Do all Alzheimer's patients have a negative attitude?

Lprkn asked...

The problem I am facing now is my mom's attitude. She always complains about everything.She has nothing nice to say about anyone,nothing I do is good enough, I ALWAYS HAVE TO REMIND HER to change because she has incontinence and she gets mad at me and says I am picking on her.I try to tell her she needs to smell nice and she gets angry with me and it turns into a big fight. She would oly change once a day if she had her way.Do all Alzheimer patients get the negative attitude?? She has never had a sweet temperament for some reason, I was just hoping this was temporary but it isn't looking like it. Also, I cannot find things to keep her busy.She gets frustrated and quits. I try to help her and do things with her and she will have nothing to do with it. I am at my wits end here. Please give me some insight. Thank you for your time!!

Expert Answer

Jytte Lokvig, PhD, coaches families and professional caregivers and designs life-enrichment programs and activities for patients with Alzheimer's disease and related dementia. Her workshops and seminars help caregivers and families create a healthy environment based on dignity and humor. She is the author of Alzheimer's A to Z: A Quick-Reference Guide.

People with Alzheimer's or other memory-impairment tend to reflect the mood, tone and attitude of their caregivers. Because of their disorders, their impressions and perceptions are easily distorted and influenced by external factors.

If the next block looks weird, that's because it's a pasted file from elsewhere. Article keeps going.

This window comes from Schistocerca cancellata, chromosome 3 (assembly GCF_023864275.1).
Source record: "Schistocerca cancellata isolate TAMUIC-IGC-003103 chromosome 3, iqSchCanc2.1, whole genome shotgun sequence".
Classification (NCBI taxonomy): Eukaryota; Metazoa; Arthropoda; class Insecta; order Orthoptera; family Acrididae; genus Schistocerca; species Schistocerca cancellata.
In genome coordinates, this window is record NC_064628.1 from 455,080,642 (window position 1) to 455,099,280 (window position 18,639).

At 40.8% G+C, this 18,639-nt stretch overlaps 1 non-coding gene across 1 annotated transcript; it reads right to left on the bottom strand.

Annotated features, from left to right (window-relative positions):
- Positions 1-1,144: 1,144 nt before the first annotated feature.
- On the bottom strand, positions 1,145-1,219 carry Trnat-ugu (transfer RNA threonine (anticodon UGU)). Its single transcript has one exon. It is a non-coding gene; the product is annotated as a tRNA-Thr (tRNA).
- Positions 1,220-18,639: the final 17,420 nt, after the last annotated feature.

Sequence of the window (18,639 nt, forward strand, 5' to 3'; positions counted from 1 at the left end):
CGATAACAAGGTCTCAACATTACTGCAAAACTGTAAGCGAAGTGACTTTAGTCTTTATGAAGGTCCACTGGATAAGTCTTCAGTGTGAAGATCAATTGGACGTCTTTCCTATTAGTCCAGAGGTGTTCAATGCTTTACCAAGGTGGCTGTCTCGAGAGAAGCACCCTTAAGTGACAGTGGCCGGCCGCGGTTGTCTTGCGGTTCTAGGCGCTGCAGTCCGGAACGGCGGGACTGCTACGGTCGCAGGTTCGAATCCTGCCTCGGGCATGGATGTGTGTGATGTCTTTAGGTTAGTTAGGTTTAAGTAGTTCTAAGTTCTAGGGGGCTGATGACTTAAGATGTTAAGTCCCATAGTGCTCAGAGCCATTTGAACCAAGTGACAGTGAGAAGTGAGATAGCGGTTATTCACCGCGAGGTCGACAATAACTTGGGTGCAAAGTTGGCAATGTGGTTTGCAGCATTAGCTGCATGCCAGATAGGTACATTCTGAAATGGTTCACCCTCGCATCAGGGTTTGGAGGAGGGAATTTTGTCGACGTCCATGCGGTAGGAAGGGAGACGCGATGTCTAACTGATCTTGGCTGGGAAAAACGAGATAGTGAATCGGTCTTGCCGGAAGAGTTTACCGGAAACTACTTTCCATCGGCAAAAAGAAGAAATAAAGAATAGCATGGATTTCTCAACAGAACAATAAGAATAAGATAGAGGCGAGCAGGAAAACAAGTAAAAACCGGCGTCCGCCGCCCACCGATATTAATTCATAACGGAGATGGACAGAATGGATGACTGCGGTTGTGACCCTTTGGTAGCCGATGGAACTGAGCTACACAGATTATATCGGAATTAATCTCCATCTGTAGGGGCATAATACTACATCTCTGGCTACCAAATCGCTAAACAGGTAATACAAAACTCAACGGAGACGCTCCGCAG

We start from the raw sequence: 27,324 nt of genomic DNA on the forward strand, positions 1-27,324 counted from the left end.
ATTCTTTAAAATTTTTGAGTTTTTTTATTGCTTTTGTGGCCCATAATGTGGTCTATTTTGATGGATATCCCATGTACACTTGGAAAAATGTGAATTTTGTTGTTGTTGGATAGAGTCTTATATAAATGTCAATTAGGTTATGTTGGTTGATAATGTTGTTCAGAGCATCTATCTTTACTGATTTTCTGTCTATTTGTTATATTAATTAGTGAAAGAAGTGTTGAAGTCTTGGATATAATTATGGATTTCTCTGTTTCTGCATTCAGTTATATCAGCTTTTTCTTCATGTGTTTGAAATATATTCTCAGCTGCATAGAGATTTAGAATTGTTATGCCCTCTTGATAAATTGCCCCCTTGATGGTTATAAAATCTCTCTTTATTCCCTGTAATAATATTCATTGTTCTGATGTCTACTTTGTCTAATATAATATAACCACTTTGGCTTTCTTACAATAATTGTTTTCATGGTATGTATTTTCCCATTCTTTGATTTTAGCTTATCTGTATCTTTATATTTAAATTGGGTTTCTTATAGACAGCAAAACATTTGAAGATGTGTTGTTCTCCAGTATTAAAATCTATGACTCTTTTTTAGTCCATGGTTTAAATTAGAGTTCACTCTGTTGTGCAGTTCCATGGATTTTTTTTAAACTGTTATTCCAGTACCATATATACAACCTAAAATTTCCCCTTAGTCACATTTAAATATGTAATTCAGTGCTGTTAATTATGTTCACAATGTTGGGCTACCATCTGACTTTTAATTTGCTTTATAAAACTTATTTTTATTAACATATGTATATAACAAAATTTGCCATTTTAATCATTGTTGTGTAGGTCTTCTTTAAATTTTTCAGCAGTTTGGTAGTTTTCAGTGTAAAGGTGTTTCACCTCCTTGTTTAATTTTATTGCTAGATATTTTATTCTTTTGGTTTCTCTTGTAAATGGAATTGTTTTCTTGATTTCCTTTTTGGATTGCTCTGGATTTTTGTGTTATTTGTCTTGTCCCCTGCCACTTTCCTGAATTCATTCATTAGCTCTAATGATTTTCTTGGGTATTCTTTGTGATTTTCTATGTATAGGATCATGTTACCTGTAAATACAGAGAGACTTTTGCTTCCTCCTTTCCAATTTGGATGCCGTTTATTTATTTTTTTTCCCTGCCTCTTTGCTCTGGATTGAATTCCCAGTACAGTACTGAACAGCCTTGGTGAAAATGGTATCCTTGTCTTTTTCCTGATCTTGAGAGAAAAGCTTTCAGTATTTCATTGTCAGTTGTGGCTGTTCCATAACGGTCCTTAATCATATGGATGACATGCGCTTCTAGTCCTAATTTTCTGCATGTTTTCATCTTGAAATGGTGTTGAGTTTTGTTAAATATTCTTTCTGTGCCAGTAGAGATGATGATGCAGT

It takes very little to maintain a harmonious relationship and avoid conflict when we realize that everyone needs to feel some self-determination. Everyone needs a purpose and very few people are comfortable having to live by somebody else's rules, however innocent and well-intentioned.

When we caregivers set a positive tone, we'll get a positive reaction; maybe not right away, but when we stick to it, things will improve. Family caregivers have a particularly hard time, because of the history and baggage that comes with any long-term relationship. Even a demented mother may still know which "buttons" to push. Also, no matter how old we are, we're still our mothers' daughters and when they criticize us, it's particularly hurtful, especially when we're sacrificing a lot of our time and freedom to their care.

I'm going to challenge you to make a complete 180º shift in your communication and interactions with your mother. The key is for you NOT to be the "authority" over your mother, NOT to remind her or to correct her. When you find yourself on the verge of a negative reaction, take a deep breath and change the subject. When she criticizes you, ask for her suggestions and find a way to compliment her, even if you feel the compliment is completely made up.

Now to the specifics: Instead of reacting defensively when your mother criticizes you, ask for her suggestions. You see, you're in control of her life, so she'll try to assert herself whenever she can and criticizing you is a surefire weapon.

Incontinence. Take your mother shopping and have her choose among the pull-ups that look like regular underwear. (Some of them offer a variety of colors and designs.) Then later you can offer to help her change into the neat new "underwear" that she herself chose. Add a compliment on her choice. You'll probably want to avoid using the term: "diaper" "“ rather call them "briefs" or simply "underwear."

Find ways to "remind" her without being obvious, i.e. "Hey, mom, I thought you might want to try this new cologne when you've finished changing. Can I give you a hand?" Hint-hint! If she insists that she doesn't need to change her brief, drop it for now and revisit later. The worst thing you can do is to pursue it. The more you push, the more she'll resist. It's simple human nature.

Rather than telling her that she needs to smell nice, compliment her when she does smell nice; otherwise don't say anything. You'll be amazed at the power of compliments and positive approaches.

Let us know how you do.